If you feel like everything keeps getting worse and your quality of life is increasingly compromised by annoyances great and small, I’ll wager that started in the early 2000s, around the time retailers introduced self-checkouts on a wide scale.

The checkout has long been embedded in our retail model. You pick your goods from the shelves and visit a cashier who rings them up. You pay. You leave. With a drive to cut costs following the 2001 recession, supermarket chains began implementing self-checkout lanes in the United States and, soon after, in Canada. The technology promised a faster, more convenient experience for the shopper and, of course, labour savings for the retailer. In the process, retail giants shifted the checkout burden from employee to consumer. You still had to collect your bread, milk, and bananas and queue up. But it was now your job to also scan, pay, and bag the items while dealing with the inevitable errors and confusions that left you frantically flagging an overworked attendant to come and fix things as a dozen other people did the same.

Some days, getting out of a store with any remaining sanity is a tall order. You’re annoyed, nursing an unsettling sense that—beyond the promises of tech purveyors guaranteeing a long healthy life, a self-driving car, and a robo-butler just around the corner—the world was in a kind of death spiral. There’s a term for the steady decline of so many aspects of contemporary life, online and off: enshittification. Coined by author and journalist Cory Doctorow in 2022, it initially referred to a decline in service quality on the part of tech giants who had so thoroughly captured users that they could extract value from them without being sensitive to their preferences or needs. Social media platforms, for example, hoover up your personal data and, in return, fill your timeline with bots and trolls. Or rideshare services gouge you because it’s busy hour and you’ve hit surge pricing, but you have few other options because the apps crushed the taxi industry and public transit sucks.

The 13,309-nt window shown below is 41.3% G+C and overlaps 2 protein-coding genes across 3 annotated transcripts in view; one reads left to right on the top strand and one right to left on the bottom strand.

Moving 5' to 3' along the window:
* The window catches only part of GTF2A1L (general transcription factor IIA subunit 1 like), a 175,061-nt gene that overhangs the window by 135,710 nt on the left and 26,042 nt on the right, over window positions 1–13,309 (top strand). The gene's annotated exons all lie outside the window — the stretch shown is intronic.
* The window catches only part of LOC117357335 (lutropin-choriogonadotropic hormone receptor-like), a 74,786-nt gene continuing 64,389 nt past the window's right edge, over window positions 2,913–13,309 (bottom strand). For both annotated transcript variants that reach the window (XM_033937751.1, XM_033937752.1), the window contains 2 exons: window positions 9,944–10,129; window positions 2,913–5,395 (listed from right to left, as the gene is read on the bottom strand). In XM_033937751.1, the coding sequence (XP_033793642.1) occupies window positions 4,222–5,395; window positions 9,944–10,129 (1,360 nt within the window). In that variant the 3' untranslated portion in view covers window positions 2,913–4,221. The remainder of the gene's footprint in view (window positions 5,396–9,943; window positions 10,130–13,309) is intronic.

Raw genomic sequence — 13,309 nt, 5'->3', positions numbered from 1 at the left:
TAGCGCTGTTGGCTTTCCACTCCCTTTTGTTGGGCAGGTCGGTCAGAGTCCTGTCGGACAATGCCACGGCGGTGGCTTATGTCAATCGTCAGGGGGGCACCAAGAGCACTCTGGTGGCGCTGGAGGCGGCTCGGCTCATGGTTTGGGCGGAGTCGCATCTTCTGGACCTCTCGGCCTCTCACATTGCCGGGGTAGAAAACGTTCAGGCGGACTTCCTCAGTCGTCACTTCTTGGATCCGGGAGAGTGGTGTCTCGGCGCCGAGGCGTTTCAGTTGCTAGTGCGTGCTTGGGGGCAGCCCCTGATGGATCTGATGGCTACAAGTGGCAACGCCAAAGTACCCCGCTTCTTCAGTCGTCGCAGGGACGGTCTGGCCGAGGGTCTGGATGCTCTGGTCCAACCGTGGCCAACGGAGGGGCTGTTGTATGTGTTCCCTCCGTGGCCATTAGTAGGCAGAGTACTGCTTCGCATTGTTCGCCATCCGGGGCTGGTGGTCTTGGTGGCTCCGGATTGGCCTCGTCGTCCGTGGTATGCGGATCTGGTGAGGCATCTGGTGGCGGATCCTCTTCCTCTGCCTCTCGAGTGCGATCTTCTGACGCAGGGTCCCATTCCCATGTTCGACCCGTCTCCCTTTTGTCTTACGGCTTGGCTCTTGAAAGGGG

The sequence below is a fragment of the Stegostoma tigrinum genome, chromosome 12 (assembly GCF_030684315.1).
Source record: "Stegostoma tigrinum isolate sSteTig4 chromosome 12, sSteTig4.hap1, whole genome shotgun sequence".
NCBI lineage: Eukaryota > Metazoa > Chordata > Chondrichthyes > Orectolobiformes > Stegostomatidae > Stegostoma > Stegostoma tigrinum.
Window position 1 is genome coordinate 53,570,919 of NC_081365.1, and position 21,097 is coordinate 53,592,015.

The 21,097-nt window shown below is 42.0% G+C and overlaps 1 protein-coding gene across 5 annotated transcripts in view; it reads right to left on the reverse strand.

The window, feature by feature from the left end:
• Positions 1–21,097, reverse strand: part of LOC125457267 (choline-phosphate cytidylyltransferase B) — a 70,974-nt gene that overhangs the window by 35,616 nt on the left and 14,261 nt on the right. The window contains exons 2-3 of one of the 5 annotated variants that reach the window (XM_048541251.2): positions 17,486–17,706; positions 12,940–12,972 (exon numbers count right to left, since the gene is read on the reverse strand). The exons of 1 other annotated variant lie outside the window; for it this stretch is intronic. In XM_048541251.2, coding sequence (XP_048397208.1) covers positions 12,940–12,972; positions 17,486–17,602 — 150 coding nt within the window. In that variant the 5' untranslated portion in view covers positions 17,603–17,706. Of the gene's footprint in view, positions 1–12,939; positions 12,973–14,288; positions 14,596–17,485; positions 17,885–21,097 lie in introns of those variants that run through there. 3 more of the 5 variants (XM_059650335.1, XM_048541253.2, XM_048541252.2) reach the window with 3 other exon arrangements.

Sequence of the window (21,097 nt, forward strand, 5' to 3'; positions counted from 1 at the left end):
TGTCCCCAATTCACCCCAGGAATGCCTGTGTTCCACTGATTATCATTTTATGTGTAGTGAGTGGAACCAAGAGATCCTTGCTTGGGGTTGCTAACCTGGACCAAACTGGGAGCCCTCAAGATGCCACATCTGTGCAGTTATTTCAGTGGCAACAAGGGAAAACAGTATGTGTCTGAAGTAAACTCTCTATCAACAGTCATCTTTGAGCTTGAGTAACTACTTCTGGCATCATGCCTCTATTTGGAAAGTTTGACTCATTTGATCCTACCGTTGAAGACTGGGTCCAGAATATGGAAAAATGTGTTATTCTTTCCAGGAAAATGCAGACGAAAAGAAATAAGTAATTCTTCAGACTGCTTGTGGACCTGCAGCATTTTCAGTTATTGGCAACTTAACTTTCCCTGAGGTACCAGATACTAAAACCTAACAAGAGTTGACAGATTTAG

Enshittification thus gets into everything, creating what Doctorow has christened the enshittocene. It’s a broad expansion of the capture–exploitation–decline cycle that can explain our analogue existence more and more as consumers become increasingly bound by limited choice, high prices, and poor experiences in oligopolistic markets.